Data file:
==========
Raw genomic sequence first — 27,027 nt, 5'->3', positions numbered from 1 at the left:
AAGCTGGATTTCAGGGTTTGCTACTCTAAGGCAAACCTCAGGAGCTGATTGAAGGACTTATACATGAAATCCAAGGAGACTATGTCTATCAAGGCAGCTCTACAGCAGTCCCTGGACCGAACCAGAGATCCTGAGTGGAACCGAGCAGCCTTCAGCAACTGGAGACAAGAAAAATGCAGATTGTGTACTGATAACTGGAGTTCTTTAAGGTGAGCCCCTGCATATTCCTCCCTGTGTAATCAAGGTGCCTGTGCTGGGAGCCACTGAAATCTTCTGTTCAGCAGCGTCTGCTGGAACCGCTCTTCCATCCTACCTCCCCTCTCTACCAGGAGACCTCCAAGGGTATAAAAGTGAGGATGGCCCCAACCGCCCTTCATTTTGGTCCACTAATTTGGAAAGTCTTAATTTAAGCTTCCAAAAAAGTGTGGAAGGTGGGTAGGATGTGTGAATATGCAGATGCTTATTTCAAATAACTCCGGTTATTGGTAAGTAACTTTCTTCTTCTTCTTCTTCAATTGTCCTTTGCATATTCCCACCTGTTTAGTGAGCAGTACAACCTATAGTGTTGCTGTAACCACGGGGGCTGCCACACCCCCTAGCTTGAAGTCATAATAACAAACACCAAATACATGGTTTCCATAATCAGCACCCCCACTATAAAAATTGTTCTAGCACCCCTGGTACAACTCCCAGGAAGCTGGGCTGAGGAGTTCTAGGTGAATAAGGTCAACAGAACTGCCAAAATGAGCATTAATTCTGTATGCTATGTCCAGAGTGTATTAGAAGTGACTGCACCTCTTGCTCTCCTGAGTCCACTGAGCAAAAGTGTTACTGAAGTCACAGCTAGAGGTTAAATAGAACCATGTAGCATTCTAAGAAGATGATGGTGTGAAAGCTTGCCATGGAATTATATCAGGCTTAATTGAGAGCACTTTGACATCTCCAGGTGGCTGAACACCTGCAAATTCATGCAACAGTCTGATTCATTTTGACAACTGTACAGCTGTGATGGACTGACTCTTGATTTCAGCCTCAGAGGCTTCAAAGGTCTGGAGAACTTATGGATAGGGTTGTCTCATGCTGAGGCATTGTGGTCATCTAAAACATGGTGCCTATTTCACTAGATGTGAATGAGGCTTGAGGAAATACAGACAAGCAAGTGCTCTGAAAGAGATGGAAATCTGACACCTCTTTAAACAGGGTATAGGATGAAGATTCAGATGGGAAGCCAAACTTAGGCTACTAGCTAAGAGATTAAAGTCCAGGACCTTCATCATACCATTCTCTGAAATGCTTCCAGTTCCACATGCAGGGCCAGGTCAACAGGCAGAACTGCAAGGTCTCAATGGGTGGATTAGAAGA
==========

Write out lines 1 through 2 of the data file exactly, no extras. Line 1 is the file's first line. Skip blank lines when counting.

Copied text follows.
Raw genomic sequence first — 27,027 nt, 5'->3', positions numbered from 1 at the left:
AAGCTGGATTTCAGGGTTTGCTACTCTAAGGCAAACCTCAGGAGCTGATTGAAGGACTTATACATGAAATCCAAGGAGACTATGTCTATCAAGGCAGCTCTACAGCAGTCCCTGGACCGAACCAGAGATCCTGAGTGGAACCGAGCAGCCTTCAGCAACTGGAGACAAGAAAAATGCAGATTGTGTACTGATAACTGGAGTTCTTTAAGGTGAGCCCCTGCATATTCCTCCCTGTGTAATCAAGGTGCCTGTGCTGGGAGCCACTGAAATCTTCTGTTCAGCAGCGTCTGCTGGAACCGCTCTTCCATCCTACCTCCCCTCTCTACCAGGAGACCTCCAAGGGTATAAAAGTGAGGATGGCCCCAACCGCCCTTCATTTTGGTCCACTAATTTGGAAAGTCTTAATTTAAGCTTCCAAAAAAGTGTGGAAGGTGGGTAGGATGTGTGAATATGCAGATGCTTATTTCAAATAACTCCGGTTATTGGTAAGTAACTTTCTTCTTCTTCTTCTTCAATTGTCCTTTGCATATTCCCACCTGTTTAGTGAGCAGTACAACCTATAGTGTTGCTGTAACCACGGGGGCTGCCACACCCCCTAGCTTGAAGTCATAATAACAAACACCAAATACATGGTTTCCATAATCAGCACCCCCACTATAAAAATTGTTCTAGCACCCCTGGTACAACTCCCAGGAAGCTGGGCTGAGGAGTTCTAGGTGAATAAGGTCAACAGAACTGCCAAAATGAGCATTAATTCTGTATGCTATGTCCAGAGTGTATTAGAAGTGACTGCACCTCTTGCTCTCCTGAGTCCACTGAGCAAAAGTGTTACTGAAGTCACAGCTAGAGGTTAAATAGAACCATGTAGCATTCTAAGAAGATGATGGTGTGAAAGCTTGCCATGGAATTATATCAGGCTTAATTGAGAGCACTTTGACATCTCCAGGTGGCTGAACACCTGCAAATTCATGCAACAGTCTGATTCATTTTGACAACTGTACAGCTGTGATGGACTGACTCTTGATTTCAGCCTCAGAGGCTTCAAAGGTCTGGAGAACTTATGGATAGGGTTGTCTCATGCTGAGGCATTGTGGTCATCTAAAACATGGTGCCTATTTCACTAGATGTGAATGAGGCTTGAGGAAATACAGACAAGCAAGTGCTCTGAAAGAGATGGAAATCTGACACCTCTTTAAACAGGGTATAGGATGAAGATTCAGATGGGAAGCCAAACTTAGGCTACTAGCTAAGAGATTAAAGTCCAGGACCTTCATCATACCATTCTCTGAAATGCTTCCAGTTCCACATGCAGGGCCAGGTCAACAGGCAGAACTGCAAGGTCTCAATGGGTGGATTAGAAGA